Some medical experts have started to warn that the overuse of alcohol-based hand sanitizers to protect against the coronavirus could inversely raise the risk of infection via skin disorders.

Washing one’s hands too many times can also have an adverse effect by abrading the skin, which normally acts as a barrier to keep moisture in and harmful agents out.

Overdoing both to avoid the pneumonia-causing virus may remove benign bacteria on the skin that normally fend off such pathogens as the norovirus.

“Of course, it is necessary to wash hands and use alcohol-based hand sanitizers in order to reduce transmission of the new virus, but overdoing anything is not good,” said a spokeswoman for chemicals and cosmetics maker Kao Corp.

In Tokyo, hand sanitizers have sold out at pharmacies and convenience stores amid advice from health care experts to use the same preventive steps against the coronavirus as used against the flu and colds.

Indeed, flu season is ending significantly faster compared with last year, government data showed last month. For the week through Feb. 16, reported influenza cases plummeted around 40 percent to 37,198 compared with 61,992 cases in the same period the previous year, according to the Health, Labor and Welfare Ministry.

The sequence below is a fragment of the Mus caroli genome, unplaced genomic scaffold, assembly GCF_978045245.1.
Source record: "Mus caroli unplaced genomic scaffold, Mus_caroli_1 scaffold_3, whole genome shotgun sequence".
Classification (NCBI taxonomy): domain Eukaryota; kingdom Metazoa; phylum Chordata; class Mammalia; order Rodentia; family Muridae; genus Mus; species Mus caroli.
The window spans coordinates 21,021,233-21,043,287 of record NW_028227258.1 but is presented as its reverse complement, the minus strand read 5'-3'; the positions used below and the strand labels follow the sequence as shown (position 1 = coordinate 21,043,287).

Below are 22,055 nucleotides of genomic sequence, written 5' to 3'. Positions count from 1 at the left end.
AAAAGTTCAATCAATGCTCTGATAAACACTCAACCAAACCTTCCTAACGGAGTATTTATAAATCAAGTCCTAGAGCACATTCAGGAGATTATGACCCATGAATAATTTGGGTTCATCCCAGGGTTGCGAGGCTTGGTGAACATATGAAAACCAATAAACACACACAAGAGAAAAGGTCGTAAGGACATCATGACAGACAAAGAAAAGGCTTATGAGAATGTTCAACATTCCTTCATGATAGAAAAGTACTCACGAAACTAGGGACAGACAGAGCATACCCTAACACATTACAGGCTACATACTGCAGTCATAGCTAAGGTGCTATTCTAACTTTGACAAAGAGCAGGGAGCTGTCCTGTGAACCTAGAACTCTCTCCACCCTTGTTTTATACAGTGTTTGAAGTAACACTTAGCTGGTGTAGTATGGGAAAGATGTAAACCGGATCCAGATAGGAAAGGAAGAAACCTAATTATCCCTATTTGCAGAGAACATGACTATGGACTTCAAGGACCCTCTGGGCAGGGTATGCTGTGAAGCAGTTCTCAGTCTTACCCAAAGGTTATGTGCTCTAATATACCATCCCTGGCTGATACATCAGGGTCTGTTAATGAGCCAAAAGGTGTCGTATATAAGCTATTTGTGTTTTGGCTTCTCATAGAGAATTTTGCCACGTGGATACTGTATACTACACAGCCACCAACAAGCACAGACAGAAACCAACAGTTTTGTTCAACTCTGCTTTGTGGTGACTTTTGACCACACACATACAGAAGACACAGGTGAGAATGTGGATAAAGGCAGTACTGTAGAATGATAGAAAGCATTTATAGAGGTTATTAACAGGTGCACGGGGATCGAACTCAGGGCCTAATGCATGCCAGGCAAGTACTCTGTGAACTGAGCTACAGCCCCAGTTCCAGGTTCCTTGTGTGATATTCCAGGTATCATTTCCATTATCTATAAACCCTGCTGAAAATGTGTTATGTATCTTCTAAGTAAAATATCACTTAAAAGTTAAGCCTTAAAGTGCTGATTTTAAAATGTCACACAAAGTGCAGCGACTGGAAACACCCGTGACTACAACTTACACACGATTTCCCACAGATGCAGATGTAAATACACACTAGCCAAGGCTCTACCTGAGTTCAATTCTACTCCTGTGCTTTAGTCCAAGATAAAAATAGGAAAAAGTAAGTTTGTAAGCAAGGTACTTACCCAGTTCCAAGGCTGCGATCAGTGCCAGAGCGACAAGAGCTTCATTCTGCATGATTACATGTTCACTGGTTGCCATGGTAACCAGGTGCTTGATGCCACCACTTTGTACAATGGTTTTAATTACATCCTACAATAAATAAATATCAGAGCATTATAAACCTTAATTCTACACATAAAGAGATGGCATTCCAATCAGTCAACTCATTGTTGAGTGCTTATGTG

Although alcohol is frequently used to keep hands free of bacteria and viruses, it also deprives skin of oil and water and can result in rough hands if used too much.

Excessive exposure to chemicals can also trigger skin irritation. When the skin’s barrier function is disrupted, it becomes even more vulnerable and roughens further.

“Dry and damaged skin could become a hotbed of disease bacteria and also increase the risk of viruses entering the body through cuts in the skin,” the Kao spokeswoman said.

“To prevent infection, it is much more important to wash hands with a moderate amount of soap for more than 30 seconds in an effective manner than to wash hands several times a day,” she said.

In addition, she urged people to firmly wipe their hands off with clean towels or paper towels after washing because damp hands can lead to skin disorders and make it easier for pathogens to latch on.

She added that applying lotion or moisturizing cream is essential to keep hands from chapping and strengthen its barrier function.

The virus that causes the disease known as COVID-19, first detected in Wuhan, China, late last year, has so far infected more than 88,000 people and killed over 3,000 worldwide.

In Japan, confirmed infections stood at about 950, or 229 excluding the Diamond Princess cruise ship in Yokohama, as of Monday. But the emergence of untraceable cases has raised red flags among health authorities and the public.

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